Treasury Secretary Janet Yellen is calling on the United States and the European Union to get the global corporate minimum tax into law in their respective territories.
The “EU and the United States must show leadership by expeditiously implementing the global minimum tax in our domestic laws,” Yellen told attendees May 17, 2022, at the Brussels Economic Forum, according to her prepared remarks distributed by the Department of the Treasury.
Yellen’s remarks promoted the Organisation for Economic Co-operation and Development agreement signed by 137 countries that would, among other things, set the global corporate minimum tax at 15 percent.
“Once implemented, we can put the revenues produced by this deal toward funding investments to make our economies more sustainable and fairer—not just in the United States and the EU, but also in emerging and developing countries,” she said. “And by moving together we will raise these revenues in a way that levels the playing field. Businesses will be able to compete on economic fundamentals, rather than on tax incentives, thereby contributing to our collective prosperity.”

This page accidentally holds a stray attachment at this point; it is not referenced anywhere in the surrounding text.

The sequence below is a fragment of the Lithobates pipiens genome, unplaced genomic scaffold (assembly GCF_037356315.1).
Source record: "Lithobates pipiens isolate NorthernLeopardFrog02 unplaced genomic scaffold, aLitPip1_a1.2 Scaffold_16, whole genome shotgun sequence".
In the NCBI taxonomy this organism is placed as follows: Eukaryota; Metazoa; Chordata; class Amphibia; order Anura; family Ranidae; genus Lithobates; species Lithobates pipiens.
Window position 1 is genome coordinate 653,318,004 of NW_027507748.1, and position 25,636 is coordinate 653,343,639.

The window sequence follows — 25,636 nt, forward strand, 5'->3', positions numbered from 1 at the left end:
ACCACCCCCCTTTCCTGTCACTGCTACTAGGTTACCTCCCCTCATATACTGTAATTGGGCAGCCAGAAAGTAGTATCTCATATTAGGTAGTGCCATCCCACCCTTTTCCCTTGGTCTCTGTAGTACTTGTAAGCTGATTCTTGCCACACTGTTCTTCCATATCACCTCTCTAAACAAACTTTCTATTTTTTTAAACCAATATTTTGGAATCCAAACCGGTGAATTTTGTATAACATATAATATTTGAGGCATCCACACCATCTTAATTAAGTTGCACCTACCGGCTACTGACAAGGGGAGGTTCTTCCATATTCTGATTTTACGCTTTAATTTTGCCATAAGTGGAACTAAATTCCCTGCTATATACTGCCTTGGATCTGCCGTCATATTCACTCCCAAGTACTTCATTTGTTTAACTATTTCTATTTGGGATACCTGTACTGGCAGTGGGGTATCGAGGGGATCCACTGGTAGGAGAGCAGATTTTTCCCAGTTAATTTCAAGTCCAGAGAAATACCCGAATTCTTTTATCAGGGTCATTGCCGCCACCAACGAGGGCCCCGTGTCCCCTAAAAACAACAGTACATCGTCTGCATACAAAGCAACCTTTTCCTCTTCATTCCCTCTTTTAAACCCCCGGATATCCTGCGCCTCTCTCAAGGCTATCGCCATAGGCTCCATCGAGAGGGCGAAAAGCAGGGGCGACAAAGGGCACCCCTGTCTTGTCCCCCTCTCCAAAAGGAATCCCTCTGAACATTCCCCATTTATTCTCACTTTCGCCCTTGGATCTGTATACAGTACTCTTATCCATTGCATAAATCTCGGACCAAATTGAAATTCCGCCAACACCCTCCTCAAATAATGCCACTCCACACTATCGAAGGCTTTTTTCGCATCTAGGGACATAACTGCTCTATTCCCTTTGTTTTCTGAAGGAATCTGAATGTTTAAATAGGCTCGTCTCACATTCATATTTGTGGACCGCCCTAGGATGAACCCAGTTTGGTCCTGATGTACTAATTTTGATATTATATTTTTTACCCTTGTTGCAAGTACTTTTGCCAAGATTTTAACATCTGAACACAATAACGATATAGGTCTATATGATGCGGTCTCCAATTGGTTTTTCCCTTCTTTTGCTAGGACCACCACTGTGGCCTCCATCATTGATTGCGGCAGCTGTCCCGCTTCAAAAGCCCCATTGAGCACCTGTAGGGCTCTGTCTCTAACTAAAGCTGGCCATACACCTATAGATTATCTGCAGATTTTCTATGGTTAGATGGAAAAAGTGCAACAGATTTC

According to the Department of the Treasury, Yellen met with European Commission President Ursula von der Leyen, European Commission Executive Vice President Valdis Dombrovskis and European Commissioner for the Economy Paolo Gentiloni and identified ways to move forward on the international tax reform agreement, although those specific details were not made public. Her remarks also noted that in addition to addressing the global corporate minimum tax issues, known as Pillar 2 of the agreement, “[w]e must resolve the open issues in Pillar 1 so that the multilateral treaty can be ready for signature,” although the specific issues that need resolution were not identified in the speech.
“Pillar 1 of this deal, focused on the taxation of digital services, puts an end to trade tensions between the EU and the United States that threaten our companies with multiple layers of taxation and our consumers with rising costs from tariffs.”Yellen said. “That dynamic isn’t good for anyone.”
She continued: “Pillar 1 will also update and stabilize the international tax architecture, providing a fairer allocation of revenues than the status quo and tax certainty that is good for business and investment. Rather than facing harmful unilateral measures, companies will be able to plan and thus invest their capital efficiently.”